Ghosts of the Past

Ezra turned to follow the voice he heard. He should have noticed anyone entering the room, even teleporting in would have given them away.

“What, did you say?”

A figure stands before him, a great and powerful one. The young mage shows no sign of recognition. This saddens the great Thi’mae’yous, but it makes no difference. The young walker will pay for his actions.


“Are you even listening to me? What’s a walker? Are you talking about me?” The book floating above his right hand scribbled words as he spoke. Then suddenly he was forced to swim out of the way of a spell. The red light of it swerved past him almost making contact with him. One of the scrolls he had already read immediately dissolved from the contact with the spell. Thi’mae’yous soon followed with a second attack. Shadows danced around him forming many menacing looking shapes of figures and weapons. “I’m getting tired of this.”

Ezra clapped his hands together. The ocean water muffled but carried the noise as his hands struck one another. Then a wave of light pulsated with each clap. He continued the motion keeping the shadows at bay.

The young mage continued his feeble motion hoping to hold The Describer’s spell at bay. The Describer didn’t understand, since the futility of the effort was clearly evident to both parties involved.


“Come now boy I thought you were smarter than that.”

“Oh now he addresses me directly.” Wires wrapped around Ezra’s enemy’s throat. They dug deep slicing into the skin, veins, windpipe, and even his vocal cords. Thi’mae’yous gasped as if for air. Blood gushed from the wound Ezra had inflicted. His headless cane casually floated to him till he could pluck it from in front of him. When the damage was done he recalled the etherium to his cane. The cloud of blood surrounded his opponent. Ezra himself kept his distance from the substance just incase.

“I wonder if the master sent him to test me again.” Ezra muttered to himself. He stared at the blood hiding the body, his adrenaline was pumping for some reason. He kept his guard up; it was never so simple when the master sent serious assassins. It paid off.

The blood swirled then shot at Ezra in the form of needlelike spikes. A wall of ice formed in front of him blocking the attack.

“No way, he should be dead. I could see bone from that attack.” The ice wall then moved forward with crushing force. If anything was hit by that it would surely be dead. A clawed hand slashed down at him from the side. Ezra parried with his cane. The blow surely would have dealt great damage to its intended target had it made contact.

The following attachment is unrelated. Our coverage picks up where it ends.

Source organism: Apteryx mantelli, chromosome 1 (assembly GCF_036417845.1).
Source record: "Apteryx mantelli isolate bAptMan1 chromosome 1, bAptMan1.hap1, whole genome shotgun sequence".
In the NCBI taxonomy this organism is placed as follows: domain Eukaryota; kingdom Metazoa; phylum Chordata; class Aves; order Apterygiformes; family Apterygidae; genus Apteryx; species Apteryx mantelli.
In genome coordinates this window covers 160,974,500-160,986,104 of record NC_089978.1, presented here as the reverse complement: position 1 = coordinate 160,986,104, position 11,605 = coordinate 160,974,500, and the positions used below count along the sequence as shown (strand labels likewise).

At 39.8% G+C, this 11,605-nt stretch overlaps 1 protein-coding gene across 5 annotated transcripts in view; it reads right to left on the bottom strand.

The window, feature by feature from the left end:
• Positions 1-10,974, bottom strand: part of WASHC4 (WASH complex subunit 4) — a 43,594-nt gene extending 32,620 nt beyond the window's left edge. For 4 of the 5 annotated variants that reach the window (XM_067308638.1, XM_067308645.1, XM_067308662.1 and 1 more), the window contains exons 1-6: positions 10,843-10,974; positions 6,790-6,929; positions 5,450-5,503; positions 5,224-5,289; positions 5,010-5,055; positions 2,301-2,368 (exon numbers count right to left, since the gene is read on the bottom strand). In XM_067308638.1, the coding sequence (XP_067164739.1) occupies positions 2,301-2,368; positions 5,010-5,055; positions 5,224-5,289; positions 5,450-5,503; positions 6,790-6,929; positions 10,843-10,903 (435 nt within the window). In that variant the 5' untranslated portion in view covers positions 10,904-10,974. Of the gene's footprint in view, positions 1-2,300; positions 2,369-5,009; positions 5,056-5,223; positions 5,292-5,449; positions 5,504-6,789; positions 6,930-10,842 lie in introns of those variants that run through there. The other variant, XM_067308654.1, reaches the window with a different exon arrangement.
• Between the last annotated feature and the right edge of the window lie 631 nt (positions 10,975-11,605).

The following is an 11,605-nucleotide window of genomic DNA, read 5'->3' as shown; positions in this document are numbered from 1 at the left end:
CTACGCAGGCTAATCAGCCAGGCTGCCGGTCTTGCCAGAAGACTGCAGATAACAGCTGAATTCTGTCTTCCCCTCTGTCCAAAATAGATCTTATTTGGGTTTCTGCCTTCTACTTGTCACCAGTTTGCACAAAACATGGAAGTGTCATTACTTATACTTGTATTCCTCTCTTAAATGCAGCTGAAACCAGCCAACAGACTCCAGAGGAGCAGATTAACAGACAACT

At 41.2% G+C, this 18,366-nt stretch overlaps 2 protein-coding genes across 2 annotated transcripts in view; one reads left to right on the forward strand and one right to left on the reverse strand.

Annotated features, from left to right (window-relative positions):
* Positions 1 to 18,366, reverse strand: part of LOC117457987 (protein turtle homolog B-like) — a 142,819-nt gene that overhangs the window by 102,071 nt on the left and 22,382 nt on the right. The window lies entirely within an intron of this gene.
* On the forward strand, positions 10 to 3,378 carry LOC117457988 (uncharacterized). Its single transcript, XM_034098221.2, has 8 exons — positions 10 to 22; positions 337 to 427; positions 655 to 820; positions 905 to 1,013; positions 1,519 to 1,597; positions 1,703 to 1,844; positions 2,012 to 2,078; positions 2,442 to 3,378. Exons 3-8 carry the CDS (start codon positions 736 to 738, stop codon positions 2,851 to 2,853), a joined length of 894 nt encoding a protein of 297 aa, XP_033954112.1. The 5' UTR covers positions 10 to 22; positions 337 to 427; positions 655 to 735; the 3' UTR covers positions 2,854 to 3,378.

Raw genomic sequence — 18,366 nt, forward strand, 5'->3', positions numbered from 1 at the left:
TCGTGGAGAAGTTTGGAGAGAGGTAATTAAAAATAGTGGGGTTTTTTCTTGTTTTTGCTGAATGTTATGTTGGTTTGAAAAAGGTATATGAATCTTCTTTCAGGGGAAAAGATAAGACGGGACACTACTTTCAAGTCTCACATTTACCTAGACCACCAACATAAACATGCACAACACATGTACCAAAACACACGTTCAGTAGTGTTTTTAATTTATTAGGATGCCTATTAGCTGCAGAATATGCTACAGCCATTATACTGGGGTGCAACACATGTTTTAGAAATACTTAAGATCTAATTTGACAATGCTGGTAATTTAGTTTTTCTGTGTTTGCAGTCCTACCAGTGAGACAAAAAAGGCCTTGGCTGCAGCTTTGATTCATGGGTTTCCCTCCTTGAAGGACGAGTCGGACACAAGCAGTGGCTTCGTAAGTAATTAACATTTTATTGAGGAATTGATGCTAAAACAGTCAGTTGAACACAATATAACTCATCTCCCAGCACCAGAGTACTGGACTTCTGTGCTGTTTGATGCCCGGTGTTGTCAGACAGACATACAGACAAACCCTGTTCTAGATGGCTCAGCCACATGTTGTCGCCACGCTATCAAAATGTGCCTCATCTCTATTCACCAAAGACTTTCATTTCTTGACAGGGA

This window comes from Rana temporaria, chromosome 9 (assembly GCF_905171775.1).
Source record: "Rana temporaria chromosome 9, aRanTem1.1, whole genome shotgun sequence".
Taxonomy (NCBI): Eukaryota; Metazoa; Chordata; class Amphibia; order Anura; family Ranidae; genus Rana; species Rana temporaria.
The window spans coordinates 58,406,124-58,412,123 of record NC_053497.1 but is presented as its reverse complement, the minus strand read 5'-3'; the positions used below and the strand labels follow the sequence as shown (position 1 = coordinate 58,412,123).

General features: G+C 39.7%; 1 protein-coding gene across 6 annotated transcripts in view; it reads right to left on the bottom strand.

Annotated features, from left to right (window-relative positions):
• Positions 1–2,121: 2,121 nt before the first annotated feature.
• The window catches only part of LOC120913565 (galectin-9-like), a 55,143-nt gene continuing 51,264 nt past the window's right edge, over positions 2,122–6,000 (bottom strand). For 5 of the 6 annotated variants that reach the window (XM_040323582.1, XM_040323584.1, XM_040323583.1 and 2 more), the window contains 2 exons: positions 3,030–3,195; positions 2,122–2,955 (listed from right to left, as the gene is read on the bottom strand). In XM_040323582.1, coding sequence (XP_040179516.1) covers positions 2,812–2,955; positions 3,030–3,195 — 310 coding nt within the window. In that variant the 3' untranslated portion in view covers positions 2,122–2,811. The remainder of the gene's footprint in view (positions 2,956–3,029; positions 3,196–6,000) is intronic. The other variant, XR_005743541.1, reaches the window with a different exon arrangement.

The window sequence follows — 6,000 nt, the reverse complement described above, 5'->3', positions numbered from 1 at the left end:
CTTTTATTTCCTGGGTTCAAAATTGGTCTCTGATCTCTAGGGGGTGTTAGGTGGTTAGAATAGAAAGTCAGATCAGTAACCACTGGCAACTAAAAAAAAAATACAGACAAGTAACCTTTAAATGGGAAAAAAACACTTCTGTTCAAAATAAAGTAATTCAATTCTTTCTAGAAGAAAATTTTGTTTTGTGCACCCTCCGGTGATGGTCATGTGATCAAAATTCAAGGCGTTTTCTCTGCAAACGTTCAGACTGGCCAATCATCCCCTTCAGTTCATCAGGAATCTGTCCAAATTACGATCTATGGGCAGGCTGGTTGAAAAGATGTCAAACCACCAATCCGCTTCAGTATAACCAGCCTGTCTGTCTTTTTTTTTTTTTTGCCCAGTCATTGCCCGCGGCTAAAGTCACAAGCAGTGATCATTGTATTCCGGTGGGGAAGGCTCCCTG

His instinct serves him well he may not remember the battles or the death he dealt, but his edge hasn’t faded. He floats in the water hoping to surprise it. His deceptions are getting more and more predictable. Thi’mae’yous walks forward sizing up his the mage before it. What tricks will the boy use now? A faint? A distraction? Will he use another spell? Or has he already cast one? These are the questions emerging from the mind of the Describer.


Ezra floated in the water, staring suspiciously at the Describer; he didn’t know what to do. He felt the piercing gaze of his opponent, even with his eyes hidden.  It frankly unsettled him. What was this thing? It couldn’t be human not at these depths. Not wanting to give him time to think Thi’mae’yous charged forward with another slash from its razor sharp claws. This time Ezra manipulated the water in his territory. Snakes made of ice bit down on the assailant’s wrist stopping the attack mid-swing. Then a stream of boiling hot water shot at the walker from the free hand of the Describer. The heated water, bubbles and all simply glided around Ezra. The ice wall behind him rapidly melted after contact.

Another ice serpent bit the free wrist, and more covered the open palms. Ezra forced the would be assassin to the ground and stone enveloped its feet. Unmoving at a safe distance he spoke to his captive.

“Who are you? Who sent you? Was it my master Laquatas?”

The mighty Thi’mae’yous stares blankly and the boy in front of him. It mildly pretends to struggle against its restraints.


“That’s really creepy you know.”

“Thi’mae’yous the Describer, Slayer of armies, Chronicler of ages, knows the value of knowledge. Knowledge in the past has lead to the rise and fall of nations.”

“What? Speak clearly.” Inky blackness began to exude from Ezra’s captive, slowly engulfing it.